If you consider that vintage is a part of your personality, it makes a great way to radiate that personality onto your surroundings, making you more relaxed at what can be a stressful time of year.
1. Make paper chains. A quick, cheap and simple way to add a little festivity to any room; paper chains were first made by the Victorians, who used household items to decorate their homes at Christmas. That Prince Albert must have been a real hyper over-excited Christmas animal to have in the royal household, eh?! Use any colour paper you like, cut into thin strips and glue together in linked loops. Those thrifty Victorians also used to string last year's Christmas cards through with thread. The original recyclers. Quick and easy, and bound to keep the kids quiet for an hour.
For long-lasting chains you can also use scraps of fabric.
- 750 g mixed dried fruit
- 150 g glacé cherries
- 225 ml stout, (Guinness, for example)
- 100 ml whiskey
- 75 ml orange juice
- 1 orange, zest only
- 2 tbsp black treacle
- 200 g butter, slightly soft
- 200 g muscovado sugar
- 250 g plain flour
- 1 heaped tsp baking powder
- 5 eggs, lightly beaten
- 1 1/2 tsp mixed spice
- 75 g brazil nuts, or almonds, chopped
Jane Asher's Last Minute Christmas Cake
To cover the cake (optional)
- 450 g marzipan
- sifted icing sugar
- sieved jam
2. Preheat the oven to 140C/gas 2.
3. Lightly grease a 20cm round cake tin and line with baking parchment or a shaped silicone sheet.
4. Place all the remaining ingredients except the nuts in a mixing bowl and mix thoroughly (I do mine in the electric mixer when I'm feeling lazy). Beat until smooth, then fold in the soaked fruit and the nuts.
5. Spoon into the prepared tin and level the top, making a slight dip towards the centre. Bake for 3 hours, then check and cover the top with more paper or silicone if it is over-browning. Bake for a further 30 minutes-1 hour, or until a knife inserted in the centre comes out clean.
6. Allow to cool for 10 minutes or so in the tin, then turn out and allow to cool completely on a rack.
7. Wrap the cake in baking parchment and then in foil, and store in a tin somewhere cool and dry until it's time to decorate it. Every couple of weeks (or more often, if you're short of time), unwrap the cake, make a few holes in the top with a skewer, spoon a little brandy or whisky over the top and let it soak in. This keeps the cake moist - and makes it taste even better. You can use orange juice if you're avoiding too much alcohol. Rewrap the cake and store.
8. To cover with marzipan: with a sharp, serrated knife, trim the top of the cake if necessary (or turn it upside down, trimming the underneath to give it a firm base) until it's flat.
9. Knead the marzipan well until soft. Roll it out on a work surface or silicone baking mat dusted with a little icing sugar. Measure the circumference and the height of the cake with a piece of string, and cut a strip of marzipan to these measurements, allowing a little extra for safety. Brush the side of the cake with a little sieved jam (apricot is traditional, but use whatever flavour you like), then roll the marzipan strip onto the rolling pin to pick it up. Hold the rolling pin upright against the side of the cake and unroll the marzipan onto it, smoothing with your hands (or a side smoother). Trim the top edge as necessary.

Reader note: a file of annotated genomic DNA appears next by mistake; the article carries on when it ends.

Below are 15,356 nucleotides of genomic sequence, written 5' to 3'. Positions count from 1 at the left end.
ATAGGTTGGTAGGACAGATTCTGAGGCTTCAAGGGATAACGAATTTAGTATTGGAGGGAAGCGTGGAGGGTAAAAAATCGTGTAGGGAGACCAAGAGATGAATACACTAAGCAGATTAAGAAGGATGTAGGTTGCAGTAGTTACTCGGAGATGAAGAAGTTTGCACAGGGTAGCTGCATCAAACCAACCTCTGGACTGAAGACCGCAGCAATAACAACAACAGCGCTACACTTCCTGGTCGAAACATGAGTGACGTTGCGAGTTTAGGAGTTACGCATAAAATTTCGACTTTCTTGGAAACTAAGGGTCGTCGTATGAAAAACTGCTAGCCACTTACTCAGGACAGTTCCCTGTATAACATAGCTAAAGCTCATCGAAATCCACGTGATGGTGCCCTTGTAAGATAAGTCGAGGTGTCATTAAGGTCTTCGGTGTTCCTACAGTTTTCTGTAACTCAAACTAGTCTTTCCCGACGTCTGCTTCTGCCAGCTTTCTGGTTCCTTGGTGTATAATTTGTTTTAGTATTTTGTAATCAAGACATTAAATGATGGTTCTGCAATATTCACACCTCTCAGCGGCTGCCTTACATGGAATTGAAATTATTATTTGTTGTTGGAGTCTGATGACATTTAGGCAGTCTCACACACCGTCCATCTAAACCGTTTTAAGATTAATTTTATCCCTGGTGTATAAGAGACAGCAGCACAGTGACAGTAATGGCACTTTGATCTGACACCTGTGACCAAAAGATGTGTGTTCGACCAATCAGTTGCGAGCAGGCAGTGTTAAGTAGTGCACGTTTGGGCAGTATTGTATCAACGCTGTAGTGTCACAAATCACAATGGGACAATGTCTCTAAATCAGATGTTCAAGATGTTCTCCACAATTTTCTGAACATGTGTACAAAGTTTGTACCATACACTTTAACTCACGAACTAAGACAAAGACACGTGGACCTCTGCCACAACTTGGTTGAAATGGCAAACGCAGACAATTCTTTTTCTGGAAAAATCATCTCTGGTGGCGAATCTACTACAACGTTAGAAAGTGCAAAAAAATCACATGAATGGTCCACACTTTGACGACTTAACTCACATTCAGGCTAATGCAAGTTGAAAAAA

10. Roll out the remaining marzipan into a rough circle, slightly larger than the cake. Brush the top of the cake with jam, and then turn it upside down onto the marzipan. Trim round the edge and then turn the right way up, smoothing as necessary.
11. Wrap the cake loosely in baking parchment and leave for a day or so before icing.
Your cake will look wonderful on a paper doily, and you can use small wooden tree decorations on top of royal icing to create a festive tableau. Or for a quick solution shun candles as a birthdays only cake decoration and pop a few on your Christmas cake. You can usually pick up gold and silver candles from the baking section of your supermarket.
|A glass cake stand can add instant vintage feel to even the simplest of cakes|
3. Candles and Firelight. You can't get much more cosy and homely than a crackling fire at Christmas. Chestnuts roasting on an open fire and all that. But not so many of us are lucky to have an open fire these days, or even a fire at all. Candles add instant warmth and atmosphere to any mantelpiece, festive table or relaxing bath. They remind us of church choirs and were, of course, the original form of tree lighting. Don't worry about expensive candles - the simpler the better.
|A few simple candle add an instant ethereal atmosphere to any room|
4. Go red! Okay, so the cake is sorted and the atmosphere would make even Scrooge feel at home. But what about you? Yes, you! If you don't wear red lips and nails the rest of the year round, Christmas is the perfect time to add a little Hollywood glamour to your look. Spending Christmas Day in your pyjamas? Even more perfect.
|OPI Nail Colour|
Rimmel's new Colour Show Off is causing quite a stir in beauty circles, and I've always liked the brand for lippie.
|Georgia Jagger models Shade 230 Red Fever|
5. Cocktail Time! ...or your chosen tipple. You're all done! It's time to snuggle up in front of that fire (or candles), enjoy the flickering light on your decorations, have a sneaky munch of cake - or let it sit resplendent ready for the arrival of admiring family, and relax with a drink. Or, put yer slippers and pyjamas on, bung The Muppet Christmas Carol on the box and get a drink down your neck.
For that vintage feel, you might like a Martini.
Or for some other retro cocktail ideas pay a visit to this blog.
And there you go! Christmas can be celebrated in many ways, but a little touch of vintage here and there should have you feeling more relaxed and into the swing of things.
Have a classic Monday,